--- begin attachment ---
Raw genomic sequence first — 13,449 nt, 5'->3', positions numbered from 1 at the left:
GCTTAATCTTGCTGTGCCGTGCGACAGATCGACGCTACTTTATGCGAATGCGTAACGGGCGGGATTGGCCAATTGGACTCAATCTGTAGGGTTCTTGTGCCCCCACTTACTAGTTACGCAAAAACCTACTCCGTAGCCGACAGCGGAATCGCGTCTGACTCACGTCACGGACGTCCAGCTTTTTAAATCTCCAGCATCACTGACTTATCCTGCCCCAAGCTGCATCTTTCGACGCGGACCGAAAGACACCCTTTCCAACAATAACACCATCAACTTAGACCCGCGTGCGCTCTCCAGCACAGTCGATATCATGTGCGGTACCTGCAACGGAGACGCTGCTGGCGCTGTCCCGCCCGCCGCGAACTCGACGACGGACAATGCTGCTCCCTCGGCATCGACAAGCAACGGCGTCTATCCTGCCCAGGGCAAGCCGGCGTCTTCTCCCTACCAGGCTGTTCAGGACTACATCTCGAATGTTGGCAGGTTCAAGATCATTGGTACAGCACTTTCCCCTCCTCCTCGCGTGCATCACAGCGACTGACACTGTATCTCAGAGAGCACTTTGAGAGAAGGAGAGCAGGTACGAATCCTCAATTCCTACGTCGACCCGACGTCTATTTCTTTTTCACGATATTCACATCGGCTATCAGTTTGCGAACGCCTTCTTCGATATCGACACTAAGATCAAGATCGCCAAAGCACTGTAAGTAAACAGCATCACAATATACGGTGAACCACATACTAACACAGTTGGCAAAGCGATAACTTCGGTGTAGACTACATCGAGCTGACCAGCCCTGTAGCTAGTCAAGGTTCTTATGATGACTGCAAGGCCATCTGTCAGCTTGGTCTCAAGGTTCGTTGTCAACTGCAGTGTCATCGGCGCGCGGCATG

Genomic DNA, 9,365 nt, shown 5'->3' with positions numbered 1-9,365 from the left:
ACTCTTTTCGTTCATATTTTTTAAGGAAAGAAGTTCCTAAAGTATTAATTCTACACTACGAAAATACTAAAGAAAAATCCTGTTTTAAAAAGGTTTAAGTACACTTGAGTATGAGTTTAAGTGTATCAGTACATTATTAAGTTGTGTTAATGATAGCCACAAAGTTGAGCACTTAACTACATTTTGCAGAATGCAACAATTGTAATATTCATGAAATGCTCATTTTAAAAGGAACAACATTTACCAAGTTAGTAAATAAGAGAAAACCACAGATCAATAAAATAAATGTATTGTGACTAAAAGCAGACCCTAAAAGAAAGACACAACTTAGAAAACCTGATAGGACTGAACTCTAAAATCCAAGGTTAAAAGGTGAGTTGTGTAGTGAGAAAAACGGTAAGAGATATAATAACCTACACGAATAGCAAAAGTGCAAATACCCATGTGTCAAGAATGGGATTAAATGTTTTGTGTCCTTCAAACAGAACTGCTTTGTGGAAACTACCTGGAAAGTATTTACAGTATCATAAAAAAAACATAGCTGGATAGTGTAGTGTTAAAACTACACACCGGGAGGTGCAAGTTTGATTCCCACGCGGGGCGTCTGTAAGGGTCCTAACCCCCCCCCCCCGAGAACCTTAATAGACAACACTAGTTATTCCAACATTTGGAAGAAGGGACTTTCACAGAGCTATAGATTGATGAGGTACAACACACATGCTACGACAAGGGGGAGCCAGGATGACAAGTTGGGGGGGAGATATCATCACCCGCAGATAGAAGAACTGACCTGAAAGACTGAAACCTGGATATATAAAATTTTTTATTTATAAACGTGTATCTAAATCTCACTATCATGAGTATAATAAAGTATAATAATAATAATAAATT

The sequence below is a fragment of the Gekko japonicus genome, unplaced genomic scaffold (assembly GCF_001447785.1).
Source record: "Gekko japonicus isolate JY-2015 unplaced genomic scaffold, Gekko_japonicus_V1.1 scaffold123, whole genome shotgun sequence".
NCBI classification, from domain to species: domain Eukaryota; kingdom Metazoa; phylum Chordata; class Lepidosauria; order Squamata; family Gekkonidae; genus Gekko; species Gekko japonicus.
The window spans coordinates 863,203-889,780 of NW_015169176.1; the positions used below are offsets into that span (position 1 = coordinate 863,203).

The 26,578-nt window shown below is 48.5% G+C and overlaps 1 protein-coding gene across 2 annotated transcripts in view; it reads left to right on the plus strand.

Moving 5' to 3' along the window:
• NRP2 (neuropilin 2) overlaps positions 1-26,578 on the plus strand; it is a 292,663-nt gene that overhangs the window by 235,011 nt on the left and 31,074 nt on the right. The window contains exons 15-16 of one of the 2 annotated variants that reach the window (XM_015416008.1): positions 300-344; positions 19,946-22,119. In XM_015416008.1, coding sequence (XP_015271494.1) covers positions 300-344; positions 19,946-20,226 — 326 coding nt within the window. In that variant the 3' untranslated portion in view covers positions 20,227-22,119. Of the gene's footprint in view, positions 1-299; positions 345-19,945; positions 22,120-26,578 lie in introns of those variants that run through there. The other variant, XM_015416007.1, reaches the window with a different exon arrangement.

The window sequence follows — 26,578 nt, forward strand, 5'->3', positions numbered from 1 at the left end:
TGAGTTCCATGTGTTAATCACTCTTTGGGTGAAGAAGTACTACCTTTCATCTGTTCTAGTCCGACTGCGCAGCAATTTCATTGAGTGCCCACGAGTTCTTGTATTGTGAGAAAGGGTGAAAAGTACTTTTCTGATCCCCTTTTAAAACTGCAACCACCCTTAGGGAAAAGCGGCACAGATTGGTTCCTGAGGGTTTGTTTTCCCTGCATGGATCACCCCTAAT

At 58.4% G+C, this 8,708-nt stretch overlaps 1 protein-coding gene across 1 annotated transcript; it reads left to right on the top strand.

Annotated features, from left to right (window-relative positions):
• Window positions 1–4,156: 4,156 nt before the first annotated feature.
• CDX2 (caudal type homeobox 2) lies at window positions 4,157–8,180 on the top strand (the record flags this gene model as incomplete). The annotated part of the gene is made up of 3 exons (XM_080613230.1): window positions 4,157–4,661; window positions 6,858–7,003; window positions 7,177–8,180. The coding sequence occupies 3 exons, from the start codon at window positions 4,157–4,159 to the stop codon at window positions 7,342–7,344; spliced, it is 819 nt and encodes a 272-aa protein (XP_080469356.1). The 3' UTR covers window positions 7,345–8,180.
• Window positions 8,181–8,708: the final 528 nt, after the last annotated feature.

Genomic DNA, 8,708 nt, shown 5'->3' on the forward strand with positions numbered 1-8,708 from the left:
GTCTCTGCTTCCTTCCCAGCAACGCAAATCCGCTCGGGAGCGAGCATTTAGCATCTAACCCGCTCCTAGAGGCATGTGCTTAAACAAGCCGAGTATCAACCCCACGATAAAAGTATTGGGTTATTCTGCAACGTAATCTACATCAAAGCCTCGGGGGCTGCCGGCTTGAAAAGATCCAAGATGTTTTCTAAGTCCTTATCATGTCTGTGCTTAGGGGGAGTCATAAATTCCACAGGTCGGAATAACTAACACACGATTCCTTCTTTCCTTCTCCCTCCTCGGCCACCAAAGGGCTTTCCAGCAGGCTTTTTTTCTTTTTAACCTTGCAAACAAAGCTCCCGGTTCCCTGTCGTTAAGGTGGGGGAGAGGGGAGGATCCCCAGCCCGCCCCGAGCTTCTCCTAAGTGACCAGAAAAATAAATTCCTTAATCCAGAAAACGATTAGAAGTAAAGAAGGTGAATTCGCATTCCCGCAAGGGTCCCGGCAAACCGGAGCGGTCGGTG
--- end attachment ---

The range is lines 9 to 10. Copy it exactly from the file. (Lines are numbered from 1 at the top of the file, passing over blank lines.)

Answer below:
The 26,578-nt window shown below is 48.5% G+C and overlaps 1 protein-coding gene across 2 annotated transcripts in view; it reads left to right on the plus strand.

Moving 5' to 3' along the window: